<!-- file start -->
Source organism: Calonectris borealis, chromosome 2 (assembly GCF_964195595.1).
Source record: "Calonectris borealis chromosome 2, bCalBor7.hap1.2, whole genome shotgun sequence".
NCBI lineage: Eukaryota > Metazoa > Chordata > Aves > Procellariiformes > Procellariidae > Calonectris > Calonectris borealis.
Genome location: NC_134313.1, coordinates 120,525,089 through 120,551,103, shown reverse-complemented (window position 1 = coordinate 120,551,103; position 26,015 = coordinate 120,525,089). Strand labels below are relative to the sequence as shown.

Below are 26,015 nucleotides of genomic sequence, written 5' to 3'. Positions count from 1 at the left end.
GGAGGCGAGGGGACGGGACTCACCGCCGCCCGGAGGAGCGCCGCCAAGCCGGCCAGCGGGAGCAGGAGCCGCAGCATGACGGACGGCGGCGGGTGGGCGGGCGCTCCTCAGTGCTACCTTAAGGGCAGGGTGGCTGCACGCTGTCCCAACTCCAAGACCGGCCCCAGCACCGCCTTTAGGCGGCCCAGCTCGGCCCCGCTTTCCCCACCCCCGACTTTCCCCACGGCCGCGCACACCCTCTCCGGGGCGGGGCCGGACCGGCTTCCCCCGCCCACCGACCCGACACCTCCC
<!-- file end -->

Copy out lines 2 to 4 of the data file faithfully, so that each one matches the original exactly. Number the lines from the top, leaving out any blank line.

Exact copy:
Source record: "Calonectris borealis chromosome 2, bCalBor7.hap1.2, whole genome shotgun sequence".
NCBI lineage: Eukaryota > Metazoa > Chordata > Aves > Procellariiformes > Procellariidae > Calonectris > Calonectris borealis.
Genome location: NC_134313.1, coordinates 120,525,089 through 120,551,103, shown reverse-complemented (window position 1 = coordinate 120,551,103; position 26,015 = coordinate 120,525,089). Strand labels below are relative to the sequence as shown.